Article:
Finance - Research Publications
Now showing items 1-12 of 99
Led into Temptation? Rewarding Brand Logos Bias the Neural Encoding of Incidental Economic Decisions
(PUBLIC LIBRARY SCIENCE, 2012-03-30)
Human decision-making is driven by subjective values assigned to alternative choice options. These valuations are based on reward cues. It is unknown, however, whether complex reward cues, such as brand logos, may bias the neural encoding of subjective value in unrelated decisions. In this functional magnetic resonance imaging (fMRI) study, we subliminally presented brand logos preceding intertemporal choices. We demonstrated that priming biased participants' preferences towards more immediate rewards in the subsequent temporal discounting task. This was associated with modulations of the neural encoding of subjective values of choice options in a network of brain regions, including but not restricted to medial prefrontal cortex. Our findings demonstrate the general susceptibility of the human decision making system to apparently incidental contextual information. We conclude that the brain incorporates seemingly unrelated value information that modifies decision making outside the decision-maker's awareness.
Effective brain connectivity at rest is associated with choice-induced preference formation.
Preferences can change as a consequence of making a hard decision whereby the value of chosen options increases and the value of rejected options decreases. Such choice-induced preference changes have been associated with brain areas detecting choice conflict (anterior cingulate cortex, ACC), updating stimulus value (dorsolateral prefrontal cortex, dlPFC) and supporting memory of stimulus value (hippocampus and ventromedial prefrontal cortex, vmPFC). Here we investigated whether resting-state neuronal activity within these regions is associated with the magnitude of individuals' preference updates. We fitted a dynamic causal model (DCM) to resting-state neuronal activity in the spectral domain (spDCM) and estimated the causal connectivity among core regions involved in preference formation following hard choices. The extent of individuals' choice-induced preference changes were found to be associated with a diminished resting-state excitation between the left dlPFC and the vmPFC, whereas preference consistency was related to a higher resting-state excitation from the ACC to the left hippocampus and vmPFC. Our results point to a model of preference formation during which the dynamic network configurations between left dlPFC, ACC, vmPFC and left hippocampus at rest are linked to preference change or stability.
The Cross-Sectional Spillovers of Single Stock Circuit Breakers
(World Scientific Publ Co Pte Ltd, 2018-09-01)
This paper uses transaction data to estimate how single stock circuit breakers on the London Stock Exchange affect other stocks that remain in continuous trading. This “spillover” effect is estimated by calculating the effect of a trading halt on the market quality of stocks that remain in continuous trading and comparing this with the effect of a stock whose absolute returns are of a magnitude nearly sufficient to trigger a trading halt but do not do so. Market quality is measured using a combination of trading costs, volatility and volume. In the two-month period we study, characterized by a relatively volatile trading environment, we find that circuit breakers lead to a significant improvement in the liquidity, and reduction in the volatility, of stocks that remain in continuous trading. This suggests that — at least over the period covered by our data — single stock circuit breakers can play an important role in reducing the spillover of poor market quality across stocks.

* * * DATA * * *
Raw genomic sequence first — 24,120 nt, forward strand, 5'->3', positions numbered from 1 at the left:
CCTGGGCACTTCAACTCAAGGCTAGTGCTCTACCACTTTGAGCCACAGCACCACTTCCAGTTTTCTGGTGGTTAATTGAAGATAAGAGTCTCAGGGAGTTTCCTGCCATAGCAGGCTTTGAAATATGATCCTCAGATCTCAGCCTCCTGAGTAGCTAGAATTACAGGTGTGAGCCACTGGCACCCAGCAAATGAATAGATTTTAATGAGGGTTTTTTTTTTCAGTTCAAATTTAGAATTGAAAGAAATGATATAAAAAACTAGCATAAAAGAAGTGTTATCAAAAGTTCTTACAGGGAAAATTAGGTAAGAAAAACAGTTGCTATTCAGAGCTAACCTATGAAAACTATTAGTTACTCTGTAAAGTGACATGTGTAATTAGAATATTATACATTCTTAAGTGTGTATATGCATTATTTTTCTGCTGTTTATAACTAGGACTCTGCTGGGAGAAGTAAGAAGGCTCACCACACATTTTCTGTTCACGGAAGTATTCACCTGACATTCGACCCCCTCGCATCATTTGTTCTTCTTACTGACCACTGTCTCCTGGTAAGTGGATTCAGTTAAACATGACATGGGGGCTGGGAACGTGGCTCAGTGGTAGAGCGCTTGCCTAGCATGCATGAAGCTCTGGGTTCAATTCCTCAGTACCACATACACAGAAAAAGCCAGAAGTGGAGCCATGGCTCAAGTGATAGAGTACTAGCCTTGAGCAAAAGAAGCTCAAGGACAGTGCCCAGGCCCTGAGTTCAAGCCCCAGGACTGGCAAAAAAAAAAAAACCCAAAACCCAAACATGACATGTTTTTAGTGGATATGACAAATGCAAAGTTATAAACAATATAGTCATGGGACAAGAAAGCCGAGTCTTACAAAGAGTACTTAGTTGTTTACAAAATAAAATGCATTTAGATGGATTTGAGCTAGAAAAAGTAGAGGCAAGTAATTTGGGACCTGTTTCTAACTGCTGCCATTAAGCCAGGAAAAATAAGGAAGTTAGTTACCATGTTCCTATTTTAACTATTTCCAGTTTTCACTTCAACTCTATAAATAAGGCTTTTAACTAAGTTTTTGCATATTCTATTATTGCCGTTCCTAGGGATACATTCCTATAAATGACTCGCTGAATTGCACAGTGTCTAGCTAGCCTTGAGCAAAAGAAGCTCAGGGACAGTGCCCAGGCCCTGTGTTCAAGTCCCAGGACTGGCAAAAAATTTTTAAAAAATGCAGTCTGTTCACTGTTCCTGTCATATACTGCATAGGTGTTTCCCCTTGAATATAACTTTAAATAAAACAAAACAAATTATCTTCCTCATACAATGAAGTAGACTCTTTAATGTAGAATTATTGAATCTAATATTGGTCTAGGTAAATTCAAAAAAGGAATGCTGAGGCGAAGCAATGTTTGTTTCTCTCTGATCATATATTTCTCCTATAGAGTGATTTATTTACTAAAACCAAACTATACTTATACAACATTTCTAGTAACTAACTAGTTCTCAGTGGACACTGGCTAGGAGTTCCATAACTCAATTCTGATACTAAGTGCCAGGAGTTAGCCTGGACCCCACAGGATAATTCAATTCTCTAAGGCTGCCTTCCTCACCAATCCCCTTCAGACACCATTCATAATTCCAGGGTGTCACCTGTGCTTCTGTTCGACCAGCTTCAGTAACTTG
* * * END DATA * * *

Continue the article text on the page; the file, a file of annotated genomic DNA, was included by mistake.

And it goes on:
Why Do Option Prices Predict Stock Returns? The Role of Price Pressure in the Stock Market
(Institute for Operations Research and the Management Sciences (INFORMS), 2020-09-01)
Stock and options markets can disagree about a stock’s value because of informed trading in options and/or price pressure in the stock. The predictability of stock returns based on this cross-market discrepancy in values is especially strong when accompanied by stock price pressure, and it does not depend on trading in options. We argue that option-implied prices provide an anchor for fundamental stock values that helps to distinguish stock price movements resulting from pressure versus news. Overall, our results are consistent with stock price pressure being the primary driver of the option price-based stock return predictability.
Markowitz in the brain?
(Editions Dalloz, 2008)
Brain-scanning (fMRI) evidence is presented that activity in certain sub-cortical structures of the human brain correlate with changes in expected reward, and with risk. Risk is measured by variance of payoff, as in Markowitz’ theory. These brain structures form part of the dopaminergic system (which consists of the neurons that emit a crucial chemical, namely, dopamine, and the areas to which the dopamine neurons project). The dopaminergic system has been known to regulate reward expectation. We show that it is involved in risk perception as well. As such, our findings support for the human brain what recently had been discovered in the primate brain (using single-neuron analysis instead of fMRI).
Riding the Bubble with Convex Incentives
(Oxford University Press (OUP), 2019-04-01)
We show that benchmark-linked convex incentives can lead risk-averse money managers aware of mispricing to overinvest in overpriced securities. In the model, the managers’ risk-seeking behavior varies in response to the interaction of mispricing with convexity and benchmarking concerns. Convexity effects can exacerbate the manager’s overinvestment in overvalued nonbenchmark securities. In contrast, they potentially offset the benchmarking effects studied in the literature, leading to underinvestment in overpriced benchmark securities. Under correlated mispricing across assets, our model rationalizes positive positions in nonbenchmark, negative risk premium (i.e., “bubble”) securities and “pairs trading” in two overvalued securities. Our findings help explain several empirical puzzles.